After the recent vice presidential debate, many commentators acknowledged that the discussion surrounding the candidates’ views on abortion was the most substantive and insightful exchange of the night. The back-and-forth on Tuesday night showed how a discussion about abortion access can reveal areas of fundamental and important disagreement between the candidates while informing voters about the priorities, values, and agenda of those who seek to lead our country. Americans deserve the same insight into our candidates for president. We know Hillary Clinton has committed to expanding access to reproductive health care, and that Donald Trump has gone as far as saying a woman should be punished for her abortion.
Abortion is not a “niche” issue. Asking about abortion means asking about whether a candidate thinks women should be given every opportunity to make decisions that are best for their health. It means going beyond simple “pro-choice” and “pro-life” labels and asking the candidates about how to protect access to basic reproductive healthcare. It means asking about whether a candidate thinks a woman deserves full access to the American values of freedom, equality, and opportunity.
In past debates, moderators have typically posed questions on abortion that skirt the lived reality of countless women and instead focus on outlier cases that border on the entirely theoretical. We hope that your questions capture the true needs of women.
Below are questions we propose you ask:
1. Among all of the barriers to accessing abortion care for American women, financial burdens rank highest. This is because the Hyde Amendment prevents low-income women from using public health insurance to access this medical service, and clinic closure laws have been so detrimental that it now requires considerable financial means to take time off work, find childcare and travel long distances to access abortion care. As president, how would you ensure that the constitutional right to abortion is guaranteed to all Americans, regardless of their financial situation?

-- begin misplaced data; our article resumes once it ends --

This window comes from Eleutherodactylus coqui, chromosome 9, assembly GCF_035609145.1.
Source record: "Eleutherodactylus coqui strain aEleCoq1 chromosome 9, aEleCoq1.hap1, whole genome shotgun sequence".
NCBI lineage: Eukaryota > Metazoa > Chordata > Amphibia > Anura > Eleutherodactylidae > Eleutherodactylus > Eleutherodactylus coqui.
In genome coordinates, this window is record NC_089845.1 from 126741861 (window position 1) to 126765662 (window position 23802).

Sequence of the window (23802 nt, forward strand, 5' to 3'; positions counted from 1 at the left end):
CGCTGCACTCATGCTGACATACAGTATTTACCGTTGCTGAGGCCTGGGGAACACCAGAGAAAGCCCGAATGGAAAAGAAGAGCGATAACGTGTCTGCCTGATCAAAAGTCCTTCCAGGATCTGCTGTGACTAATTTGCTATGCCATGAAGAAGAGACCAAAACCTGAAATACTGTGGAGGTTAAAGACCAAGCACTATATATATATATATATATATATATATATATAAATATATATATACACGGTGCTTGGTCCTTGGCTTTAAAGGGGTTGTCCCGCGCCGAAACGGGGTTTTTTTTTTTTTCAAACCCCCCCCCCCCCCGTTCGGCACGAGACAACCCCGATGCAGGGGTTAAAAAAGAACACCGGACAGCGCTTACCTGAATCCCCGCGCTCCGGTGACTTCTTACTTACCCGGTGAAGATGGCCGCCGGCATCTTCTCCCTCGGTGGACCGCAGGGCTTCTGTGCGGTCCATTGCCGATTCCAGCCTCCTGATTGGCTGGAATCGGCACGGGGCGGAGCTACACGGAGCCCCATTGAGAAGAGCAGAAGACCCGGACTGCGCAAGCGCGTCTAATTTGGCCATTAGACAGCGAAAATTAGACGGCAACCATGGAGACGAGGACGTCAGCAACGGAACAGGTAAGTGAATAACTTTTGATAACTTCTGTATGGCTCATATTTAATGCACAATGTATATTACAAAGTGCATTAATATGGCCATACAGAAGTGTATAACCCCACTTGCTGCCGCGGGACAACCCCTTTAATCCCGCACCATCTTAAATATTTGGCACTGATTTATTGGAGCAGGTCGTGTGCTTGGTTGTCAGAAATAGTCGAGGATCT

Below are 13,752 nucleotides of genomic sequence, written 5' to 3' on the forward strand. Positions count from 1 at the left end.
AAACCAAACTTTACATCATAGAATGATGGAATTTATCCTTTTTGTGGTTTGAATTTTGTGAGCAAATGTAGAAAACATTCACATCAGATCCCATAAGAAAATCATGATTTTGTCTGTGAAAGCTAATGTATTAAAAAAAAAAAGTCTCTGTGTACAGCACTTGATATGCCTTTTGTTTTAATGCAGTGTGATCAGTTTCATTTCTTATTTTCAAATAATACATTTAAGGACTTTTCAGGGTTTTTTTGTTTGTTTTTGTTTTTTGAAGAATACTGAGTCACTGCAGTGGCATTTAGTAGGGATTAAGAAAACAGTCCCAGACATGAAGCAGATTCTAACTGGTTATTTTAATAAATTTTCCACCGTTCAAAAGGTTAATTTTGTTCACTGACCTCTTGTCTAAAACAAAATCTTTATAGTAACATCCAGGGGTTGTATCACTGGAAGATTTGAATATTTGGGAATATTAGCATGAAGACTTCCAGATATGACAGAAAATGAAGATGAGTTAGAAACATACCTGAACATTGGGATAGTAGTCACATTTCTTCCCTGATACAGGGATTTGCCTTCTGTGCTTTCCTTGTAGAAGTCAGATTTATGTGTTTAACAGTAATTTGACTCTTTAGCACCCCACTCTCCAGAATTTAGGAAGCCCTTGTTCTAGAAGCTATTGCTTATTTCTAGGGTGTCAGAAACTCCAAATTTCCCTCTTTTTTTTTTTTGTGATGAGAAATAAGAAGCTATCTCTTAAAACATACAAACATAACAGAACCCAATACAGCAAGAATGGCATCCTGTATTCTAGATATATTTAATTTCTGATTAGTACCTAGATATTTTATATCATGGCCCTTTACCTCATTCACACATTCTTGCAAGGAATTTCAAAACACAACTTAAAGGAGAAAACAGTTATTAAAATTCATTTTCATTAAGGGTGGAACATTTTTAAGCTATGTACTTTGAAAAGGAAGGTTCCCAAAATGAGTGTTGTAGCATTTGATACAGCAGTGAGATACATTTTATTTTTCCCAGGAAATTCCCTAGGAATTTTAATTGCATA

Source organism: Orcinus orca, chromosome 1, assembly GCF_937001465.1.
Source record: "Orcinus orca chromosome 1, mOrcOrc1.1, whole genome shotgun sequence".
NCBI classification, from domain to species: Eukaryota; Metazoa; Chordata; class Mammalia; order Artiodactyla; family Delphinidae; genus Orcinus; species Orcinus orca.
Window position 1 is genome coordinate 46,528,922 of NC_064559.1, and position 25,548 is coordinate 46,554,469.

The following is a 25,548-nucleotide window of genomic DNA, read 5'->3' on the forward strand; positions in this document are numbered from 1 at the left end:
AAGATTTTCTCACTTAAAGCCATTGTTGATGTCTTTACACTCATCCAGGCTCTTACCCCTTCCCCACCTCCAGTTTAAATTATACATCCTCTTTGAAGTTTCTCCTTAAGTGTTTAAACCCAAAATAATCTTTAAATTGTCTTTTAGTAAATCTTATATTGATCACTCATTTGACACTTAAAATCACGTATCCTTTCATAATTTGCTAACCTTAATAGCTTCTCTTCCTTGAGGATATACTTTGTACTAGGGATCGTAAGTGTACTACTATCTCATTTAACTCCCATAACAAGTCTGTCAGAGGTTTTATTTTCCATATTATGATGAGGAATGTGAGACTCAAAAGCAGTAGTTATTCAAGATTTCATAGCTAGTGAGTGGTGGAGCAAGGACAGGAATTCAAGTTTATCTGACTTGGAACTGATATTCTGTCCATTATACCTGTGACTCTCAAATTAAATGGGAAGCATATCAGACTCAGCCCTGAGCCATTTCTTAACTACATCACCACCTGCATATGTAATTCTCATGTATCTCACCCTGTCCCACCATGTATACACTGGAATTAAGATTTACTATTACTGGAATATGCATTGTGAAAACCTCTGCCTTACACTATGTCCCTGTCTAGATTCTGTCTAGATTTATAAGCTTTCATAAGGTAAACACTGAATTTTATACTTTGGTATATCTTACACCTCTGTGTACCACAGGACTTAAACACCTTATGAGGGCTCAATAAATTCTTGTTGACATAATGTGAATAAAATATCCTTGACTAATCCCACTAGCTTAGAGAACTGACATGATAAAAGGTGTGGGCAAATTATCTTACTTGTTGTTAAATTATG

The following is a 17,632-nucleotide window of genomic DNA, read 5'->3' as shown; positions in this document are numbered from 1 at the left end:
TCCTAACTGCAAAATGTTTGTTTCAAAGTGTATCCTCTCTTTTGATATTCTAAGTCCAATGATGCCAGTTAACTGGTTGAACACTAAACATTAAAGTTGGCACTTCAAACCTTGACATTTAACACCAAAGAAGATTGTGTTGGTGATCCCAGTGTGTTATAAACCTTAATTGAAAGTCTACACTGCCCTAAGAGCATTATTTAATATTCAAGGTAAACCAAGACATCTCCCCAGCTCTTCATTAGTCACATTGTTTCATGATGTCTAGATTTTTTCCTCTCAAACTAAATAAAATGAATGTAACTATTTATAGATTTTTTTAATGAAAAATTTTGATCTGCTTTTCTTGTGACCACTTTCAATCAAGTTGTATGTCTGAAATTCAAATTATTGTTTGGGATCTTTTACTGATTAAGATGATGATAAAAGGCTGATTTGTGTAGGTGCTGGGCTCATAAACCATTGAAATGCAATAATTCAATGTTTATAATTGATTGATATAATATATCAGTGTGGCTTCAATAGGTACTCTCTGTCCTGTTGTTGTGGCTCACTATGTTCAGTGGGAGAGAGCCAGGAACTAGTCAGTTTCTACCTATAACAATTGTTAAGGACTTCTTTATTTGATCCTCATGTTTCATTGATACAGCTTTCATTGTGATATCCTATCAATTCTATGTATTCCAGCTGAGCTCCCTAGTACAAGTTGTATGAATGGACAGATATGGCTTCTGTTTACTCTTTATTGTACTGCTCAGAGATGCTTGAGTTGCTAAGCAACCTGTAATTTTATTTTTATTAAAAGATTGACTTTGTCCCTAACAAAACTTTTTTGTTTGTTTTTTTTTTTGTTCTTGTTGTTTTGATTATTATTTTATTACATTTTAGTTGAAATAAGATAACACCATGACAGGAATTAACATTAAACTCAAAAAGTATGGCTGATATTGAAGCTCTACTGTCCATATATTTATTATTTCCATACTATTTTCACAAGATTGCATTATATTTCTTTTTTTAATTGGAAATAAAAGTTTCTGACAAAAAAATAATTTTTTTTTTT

2. The Zika virus is a threat faced by countless Americans, particularly in Florida, where you two are currently fairing evenly. Polls have shown that 6-in-10 voters believe a woman should be able to access abortion if she is infected with Zika. If elected president, would you allow a woman infected with Zika to access all available healthcare options, including abortion, or would you restrict that access?
3. In Texas, where women’s health clinics have closed because of laws that put restrictions on their operations, maternal mortality has doubled. As president, what steps would you take to reverse maternal mortality in this country?
Few issues are more personal and consequential than the issue of being able to choose whether, when, and with whom to start or grow a family. This issue is too important to leave unaddressed on Sunday. We hope you’ll allow the candidates to talk about their differing plans to defend and expand our constitutionally protected right to access abortion.
NARAL Pro-Choice America, President
EMILY’s List, President
Planned Parenthood Action Fund, President
CREDO, Senior Campaign Manager
Nita Chaudhary and Shaunna Thomas
Silvia Henriquez and Destiny Lopez
All* Above All Action Fund, Co-Directors
Feminist Majority, President
National Organization for Women, President